“The decision to undergo surgery must be well thought-out, with managed expectations, understanding the risks through fully informed consent and; most importantly; choosing the right specialist provider who is properly trained and accredited.”

The figures in full:
The top surgical procedures for men and women in 2015 (total 51,140. A rise of 12.6% from 2014)
In order of popularity:
• Breast augmentation: 9,652 – up 12% from last year
• Blepharoplasty (eyelid surgery): 8,689 – up 12%
• Face/Neck Lift: 7,419 – up 16%
• Breast Reduction: 6,246 – up 13%
• Liposuction: 5,551 – up 20%
• Rhinoplasty: 4,205 – up 14%
• Fat Transfer: 3,261 – up 3%
• Abdominoplasty: 2,933 – up 8%
• Browlift: 2,110 – up 7%
• Otoplasty (ear correction): 1,074 – up 14%

Celebrities are driving the teen plastic-surgery boom

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The celebrity drive for perfection is trickling down to the masses, and even teenagers are getting plastic surgery in record numbers.

According to The American Society of Plastic Surgeons, nearly 18,000 teens ages 13 to 19 got a form of Botox in 2013. There seems to be ever more pressure for young people to look perfect.

Are our public standards of beauty so new? Getting nipped and tucked certainly isn’t. Younger women altering themselves isn’t exactly novel, either.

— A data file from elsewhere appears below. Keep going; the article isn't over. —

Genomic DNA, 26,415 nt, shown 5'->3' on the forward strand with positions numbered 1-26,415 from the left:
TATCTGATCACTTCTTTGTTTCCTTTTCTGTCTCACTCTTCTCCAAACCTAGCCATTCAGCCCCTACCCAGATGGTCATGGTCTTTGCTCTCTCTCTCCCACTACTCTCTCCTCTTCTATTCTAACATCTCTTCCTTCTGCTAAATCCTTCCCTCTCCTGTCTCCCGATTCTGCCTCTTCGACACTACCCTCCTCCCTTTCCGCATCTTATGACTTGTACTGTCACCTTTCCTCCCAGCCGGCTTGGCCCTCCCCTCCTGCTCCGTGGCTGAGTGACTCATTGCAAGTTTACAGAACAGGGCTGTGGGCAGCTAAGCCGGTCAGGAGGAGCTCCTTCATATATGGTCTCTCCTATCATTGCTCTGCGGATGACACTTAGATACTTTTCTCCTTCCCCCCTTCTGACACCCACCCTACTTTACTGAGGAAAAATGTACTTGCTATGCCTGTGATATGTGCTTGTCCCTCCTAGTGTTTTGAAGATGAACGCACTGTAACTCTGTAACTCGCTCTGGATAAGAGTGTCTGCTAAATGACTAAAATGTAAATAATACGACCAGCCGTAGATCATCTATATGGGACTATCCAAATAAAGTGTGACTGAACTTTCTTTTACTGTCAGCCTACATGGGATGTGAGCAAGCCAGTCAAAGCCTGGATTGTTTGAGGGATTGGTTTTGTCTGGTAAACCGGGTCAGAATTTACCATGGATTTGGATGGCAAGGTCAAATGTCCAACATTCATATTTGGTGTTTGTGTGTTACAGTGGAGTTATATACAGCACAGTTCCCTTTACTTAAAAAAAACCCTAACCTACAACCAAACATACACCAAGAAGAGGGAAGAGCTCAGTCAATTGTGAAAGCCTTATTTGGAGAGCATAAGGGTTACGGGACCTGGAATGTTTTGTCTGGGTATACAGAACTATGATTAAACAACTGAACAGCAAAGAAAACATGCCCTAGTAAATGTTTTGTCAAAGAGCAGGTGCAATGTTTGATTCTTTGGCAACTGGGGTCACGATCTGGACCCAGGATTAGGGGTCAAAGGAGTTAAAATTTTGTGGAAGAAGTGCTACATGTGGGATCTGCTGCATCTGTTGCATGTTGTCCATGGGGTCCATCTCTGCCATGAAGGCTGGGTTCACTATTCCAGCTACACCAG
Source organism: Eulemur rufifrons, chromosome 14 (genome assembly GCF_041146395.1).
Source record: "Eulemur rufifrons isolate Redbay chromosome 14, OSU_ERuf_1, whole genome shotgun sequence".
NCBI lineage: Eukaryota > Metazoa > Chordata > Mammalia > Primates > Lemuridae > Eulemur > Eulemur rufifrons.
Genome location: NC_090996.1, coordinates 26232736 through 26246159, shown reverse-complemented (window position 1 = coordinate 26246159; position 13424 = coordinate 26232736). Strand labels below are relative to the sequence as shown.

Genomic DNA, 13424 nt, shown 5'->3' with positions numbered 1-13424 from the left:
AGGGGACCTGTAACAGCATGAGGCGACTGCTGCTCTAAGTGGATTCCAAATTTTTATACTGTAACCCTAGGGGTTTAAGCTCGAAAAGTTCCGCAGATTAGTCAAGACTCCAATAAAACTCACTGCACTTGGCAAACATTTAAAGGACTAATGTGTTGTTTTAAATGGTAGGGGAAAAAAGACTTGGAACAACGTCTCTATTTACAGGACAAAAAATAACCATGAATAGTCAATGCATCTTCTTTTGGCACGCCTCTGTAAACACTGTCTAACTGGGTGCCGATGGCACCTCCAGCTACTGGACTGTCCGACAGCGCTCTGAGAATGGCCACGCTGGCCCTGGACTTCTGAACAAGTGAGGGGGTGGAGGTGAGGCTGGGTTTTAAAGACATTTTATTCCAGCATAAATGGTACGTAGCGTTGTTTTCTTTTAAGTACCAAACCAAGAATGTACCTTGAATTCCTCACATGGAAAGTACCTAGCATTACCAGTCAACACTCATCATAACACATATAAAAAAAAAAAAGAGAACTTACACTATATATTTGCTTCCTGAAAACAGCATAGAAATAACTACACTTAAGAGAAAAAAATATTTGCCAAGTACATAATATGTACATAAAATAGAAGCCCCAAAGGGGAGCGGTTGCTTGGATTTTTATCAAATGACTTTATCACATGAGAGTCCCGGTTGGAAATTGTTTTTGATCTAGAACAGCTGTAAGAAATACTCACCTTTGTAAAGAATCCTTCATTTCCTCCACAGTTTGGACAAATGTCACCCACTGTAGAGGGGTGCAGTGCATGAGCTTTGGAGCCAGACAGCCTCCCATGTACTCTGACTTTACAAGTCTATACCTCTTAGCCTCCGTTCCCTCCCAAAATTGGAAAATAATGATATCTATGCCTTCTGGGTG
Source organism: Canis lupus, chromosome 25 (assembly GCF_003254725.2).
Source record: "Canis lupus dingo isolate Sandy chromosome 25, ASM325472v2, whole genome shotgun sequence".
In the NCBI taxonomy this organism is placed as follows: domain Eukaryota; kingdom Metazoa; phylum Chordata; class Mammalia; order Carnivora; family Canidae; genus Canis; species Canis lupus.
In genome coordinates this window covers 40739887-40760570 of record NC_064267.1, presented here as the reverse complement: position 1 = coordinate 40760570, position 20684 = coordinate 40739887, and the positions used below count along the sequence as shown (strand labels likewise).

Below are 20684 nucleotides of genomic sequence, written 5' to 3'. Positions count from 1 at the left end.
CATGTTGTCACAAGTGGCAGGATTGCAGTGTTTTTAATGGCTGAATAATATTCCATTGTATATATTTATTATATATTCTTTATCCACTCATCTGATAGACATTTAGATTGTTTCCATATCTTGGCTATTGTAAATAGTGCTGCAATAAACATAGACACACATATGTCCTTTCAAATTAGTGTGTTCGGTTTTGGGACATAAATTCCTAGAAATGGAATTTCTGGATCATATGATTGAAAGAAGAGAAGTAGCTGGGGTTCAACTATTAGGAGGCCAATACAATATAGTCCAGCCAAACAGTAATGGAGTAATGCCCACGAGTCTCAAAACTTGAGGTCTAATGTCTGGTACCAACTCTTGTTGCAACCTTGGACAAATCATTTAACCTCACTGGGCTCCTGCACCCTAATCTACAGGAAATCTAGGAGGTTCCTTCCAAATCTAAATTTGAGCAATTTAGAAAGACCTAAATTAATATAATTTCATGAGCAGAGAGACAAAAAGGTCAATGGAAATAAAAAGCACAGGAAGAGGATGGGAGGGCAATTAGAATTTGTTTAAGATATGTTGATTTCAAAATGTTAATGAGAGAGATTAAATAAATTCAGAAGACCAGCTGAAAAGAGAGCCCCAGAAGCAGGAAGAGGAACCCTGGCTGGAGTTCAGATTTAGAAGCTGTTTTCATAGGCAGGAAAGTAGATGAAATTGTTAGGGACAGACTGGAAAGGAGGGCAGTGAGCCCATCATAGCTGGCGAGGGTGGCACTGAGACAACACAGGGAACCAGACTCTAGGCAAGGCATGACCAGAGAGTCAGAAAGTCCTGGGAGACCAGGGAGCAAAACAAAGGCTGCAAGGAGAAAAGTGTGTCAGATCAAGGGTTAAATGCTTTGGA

What’s new, though, is how common it is.

The 2014 Annual American Academy of Facial Plastic and Reconstructive Surgery Survey blamed “the rise of the selfie,” and there may be something to that.

We’re taking more pictures of ourselves and each other than ever before and our exhibitionist lives are leading to a pressure for beauty that is starting at an ever younger age. We use Photoshop, Instagram filters and other enhancements to project our best looks to the world. Plastic surgery doesn’t seem so crazy as the next step anymore.

We’re perfecting our best angle in every picture we snap and changing ourselves to improve on it.

One of the most visible examples of this is Kylie Jenner, who, at the age of 16, went from an awkward but still very pretty teenager to an unrecognizable bombshell. Though she only admits to having her lips plumped, speculation is that her butt, breasts and nose have all been done as well.